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Does "College Prep for All" Really Work?

Doug Ready, Assistant Professor of Education at Teachers College, and University of Michigan colleague Valerie Lee examine the influences of the high school curriculum on student learning and the equitable distribution of that learning by race and socioeconomic status in this article in the journal The Future of Children. They trace the historical development of the U.S. comprehensive high school and then examine the curricular reforms of the past three decades.

Lee and Ready note that during the 1990s researchers who examined the associations between course-taking and student learning found that students completing more advanced coursework learned more, regardless of their social or academic backgrounds. Based largely on this emerging research consensus favoring college-prep curriculum, public high schools in Chicago in 1997 began offering college-prep courses to all its students. To address the needs of the city’s many low-performing ninth graders, schools added extra coursework in subjects in which their performance was deficient. A recent study of this reform, however, found that these approaches made little difference in student achievement.

The authors hypothesize that “selection bias” may explain the divergent conclusions reached by the Chicago study and previous research. Earlier studies rarely considered the unmeasured characteristics of students who completed college-prep courses—characteristics such as motivation, access to academic supports, and better teachers—that are also positively related to student learning. Although the Chicago evaluation is only one study of one city, its findings raise the worrisome possibility that the recent push for “college-prep for all” may not generate the improvements for which researchers and policy makers had hoped.

To read the full article in the journal, which is produced by the Woodrow Wilson School of Public and International Affairs at Princeton University and the Brookings Institution, go to http://www.futureofchildren.org/futureofchildren/publications/journals/article/index.xml?journalid=30&articleid=51.

 

Published Friday, Sep. 11, 2009

Does "College Prep for All" Really Work?

Doug Ready, Assistant Professor of Education at Teachers College, and University of Michigan colleague Valerie Lee examine the influences of the high school curriculum on student learning and the equitable distribution of that learning by race and socioeconomic status in this article in the journal The Future of Children. They trace the historical development of the U.S. comprehensive high school and then examine the curricular reforms of the past three decades.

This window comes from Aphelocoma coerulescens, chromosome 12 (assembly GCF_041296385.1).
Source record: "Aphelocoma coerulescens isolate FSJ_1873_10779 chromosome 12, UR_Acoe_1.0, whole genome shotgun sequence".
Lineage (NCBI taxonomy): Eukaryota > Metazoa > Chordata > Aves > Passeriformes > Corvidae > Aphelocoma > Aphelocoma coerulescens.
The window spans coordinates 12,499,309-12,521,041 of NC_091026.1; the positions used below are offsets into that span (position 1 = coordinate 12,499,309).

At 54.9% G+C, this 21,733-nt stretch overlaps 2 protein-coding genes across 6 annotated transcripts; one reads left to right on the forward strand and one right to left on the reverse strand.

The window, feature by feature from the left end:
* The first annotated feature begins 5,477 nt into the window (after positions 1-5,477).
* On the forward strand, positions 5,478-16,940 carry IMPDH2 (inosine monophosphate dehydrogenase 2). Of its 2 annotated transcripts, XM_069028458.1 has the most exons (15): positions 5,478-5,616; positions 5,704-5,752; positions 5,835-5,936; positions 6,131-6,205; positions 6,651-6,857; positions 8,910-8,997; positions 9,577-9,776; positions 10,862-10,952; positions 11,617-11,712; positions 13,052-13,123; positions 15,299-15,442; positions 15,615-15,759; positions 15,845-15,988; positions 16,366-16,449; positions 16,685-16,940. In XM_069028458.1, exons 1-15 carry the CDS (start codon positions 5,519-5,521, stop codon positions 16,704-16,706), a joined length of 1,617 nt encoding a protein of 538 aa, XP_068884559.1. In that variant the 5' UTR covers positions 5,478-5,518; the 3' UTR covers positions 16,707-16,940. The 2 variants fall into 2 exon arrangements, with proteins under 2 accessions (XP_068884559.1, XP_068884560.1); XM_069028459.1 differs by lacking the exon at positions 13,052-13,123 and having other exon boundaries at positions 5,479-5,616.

Lee and Ready note that during the 1990s researchers who examined the associations between course-taking and student learning found that students completing more advanced coursework learned more, regardless of their social or academic backgrounds. Based largely on this emerging research consensus favoring college-prep curriculum, public high schools in Chicago in 1997 began offering college-prep courses to all its students. To address the needs of the city’s many low-performing ninth graders, schools added extra coursework in subjects in which their performance was deficient. A recent study of this reform, however, found that these approaches made little difference in student achievement.

The authors hypothesize that “selection bias” may explain the divergent conclusions reached by the Chicago study and previous research. Earlier studies rarely considered the unmeasured characteristics of students who completed college-prep courses—characteristics such as motivation, access to academic supports, and better teachers—that are also positively related to student learning. Although the Chicago evaluation is only one study of one city, its findings raise the worrisome possibility that the recent push for “college-prep for all” may not generate the improvements for which researchers and policy makers had hoped.

To read the full article in the journal, which is produced by the Woodrow Wilson School of Public and International Affairs at Princeton University and the Brookings Institution, go to http://www.futureofchildren.org/futureofchildren/publications/journals/article/index.xml?journalid=30&articleid=51.

 

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